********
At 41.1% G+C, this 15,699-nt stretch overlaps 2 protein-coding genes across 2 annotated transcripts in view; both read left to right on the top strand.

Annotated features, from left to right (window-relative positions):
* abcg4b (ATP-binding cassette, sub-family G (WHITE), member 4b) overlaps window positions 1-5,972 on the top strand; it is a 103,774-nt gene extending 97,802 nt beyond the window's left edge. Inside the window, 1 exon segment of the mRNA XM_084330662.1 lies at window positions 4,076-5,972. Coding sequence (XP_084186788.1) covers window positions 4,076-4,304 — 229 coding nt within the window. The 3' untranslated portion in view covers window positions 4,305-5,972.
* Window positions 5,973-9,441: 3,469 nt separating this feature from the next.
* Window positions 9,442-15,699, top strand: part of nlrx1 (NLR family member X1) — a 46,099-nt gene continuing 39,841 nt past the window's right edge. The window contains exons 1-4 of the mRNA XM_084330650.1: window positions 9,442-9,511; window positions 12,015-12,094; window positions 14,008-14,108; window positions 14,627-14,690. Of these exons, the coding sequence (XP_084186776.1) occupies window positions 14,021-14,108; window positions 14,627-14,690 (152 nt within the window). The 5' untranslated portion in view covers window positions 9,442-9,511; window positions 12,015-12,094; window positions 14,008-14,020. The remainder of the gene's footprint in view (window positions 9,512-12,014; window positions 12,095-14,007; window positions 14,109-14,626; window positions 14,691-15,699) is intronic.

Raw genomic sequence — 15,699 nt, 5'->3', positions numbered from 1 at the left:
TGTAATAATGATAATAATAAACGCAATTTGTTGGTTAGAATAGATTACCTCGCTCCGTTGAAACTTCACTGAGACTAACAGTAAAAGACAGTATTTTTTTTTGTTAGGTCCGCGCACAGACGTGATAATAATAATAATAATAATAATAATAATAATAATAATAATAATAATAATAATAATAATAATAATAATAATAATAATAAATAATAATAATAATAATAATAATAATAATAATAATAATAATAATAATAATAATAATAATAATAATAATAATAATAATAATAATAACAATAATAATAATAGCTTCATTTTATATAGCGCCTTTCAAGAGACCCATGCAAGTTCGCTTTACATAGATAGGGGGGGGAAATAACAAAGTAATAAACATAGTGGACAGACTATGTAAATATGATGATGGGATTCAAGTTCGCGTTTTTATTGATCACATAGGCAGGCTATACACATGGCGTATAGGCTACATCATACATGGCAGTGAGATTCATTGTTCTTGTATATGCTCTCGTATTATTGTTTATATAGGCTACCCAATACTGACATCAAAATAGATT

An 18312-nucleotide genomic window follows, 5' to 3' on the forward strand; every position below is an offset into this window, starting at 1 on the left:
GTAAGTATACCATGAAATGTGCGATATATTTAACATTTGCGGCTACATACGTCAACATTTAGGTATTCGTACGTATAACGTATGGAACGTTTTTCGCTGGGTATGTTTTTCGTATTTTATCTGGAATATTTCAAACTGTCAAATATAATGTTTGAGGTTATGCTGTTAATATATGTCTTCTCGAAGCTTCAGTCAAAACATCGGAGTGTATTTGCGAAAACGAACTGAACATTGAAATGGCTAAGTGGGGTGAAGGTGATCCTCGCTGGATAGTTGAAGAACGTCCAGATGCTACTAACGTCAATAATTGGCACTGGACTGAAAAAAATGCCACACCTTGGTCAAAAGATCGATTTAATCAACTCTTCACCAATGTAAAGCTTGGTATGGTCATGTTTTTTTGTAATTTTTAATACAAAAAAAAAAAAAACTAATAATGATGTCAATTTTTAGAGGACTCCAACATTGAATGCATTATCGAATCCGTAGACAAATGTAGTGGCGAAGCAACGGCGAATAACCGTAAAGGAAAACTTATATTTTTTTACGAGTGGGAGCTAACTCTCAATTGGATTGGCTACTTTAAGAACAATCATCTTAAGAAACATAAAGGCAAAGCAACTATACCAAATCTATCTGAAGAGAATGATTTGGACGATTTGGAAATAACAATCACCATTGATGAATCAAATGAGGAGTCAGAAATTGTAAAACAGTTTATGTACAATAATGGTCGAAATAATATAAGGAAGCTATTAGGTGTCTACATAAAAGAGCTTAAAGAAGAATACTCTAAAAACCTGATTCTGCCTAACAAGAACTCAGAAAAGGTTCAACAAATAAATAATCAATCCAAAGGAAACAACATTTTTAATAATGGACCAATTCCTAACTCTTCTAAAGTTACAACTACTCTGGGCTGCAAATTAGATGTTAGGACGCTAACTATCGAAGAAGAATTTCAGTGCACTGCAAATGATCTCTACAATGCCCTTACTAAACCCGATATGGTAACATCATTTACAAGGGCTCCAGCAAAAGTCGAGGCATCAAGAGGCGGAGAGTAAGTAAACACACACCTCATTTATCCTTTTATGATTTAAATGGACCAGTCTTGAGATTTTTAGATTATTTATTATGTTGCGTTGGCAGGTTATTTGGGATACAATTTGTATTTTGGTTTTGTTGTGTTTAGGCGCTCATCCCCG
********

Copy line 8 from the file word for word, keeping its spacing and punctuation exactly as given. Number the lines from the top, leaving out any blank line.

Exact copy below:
An 18312-nucleotide genomic window follows, 5' to 3' on the forward strand; every position below is an offset into this window, starting at 1 on the left: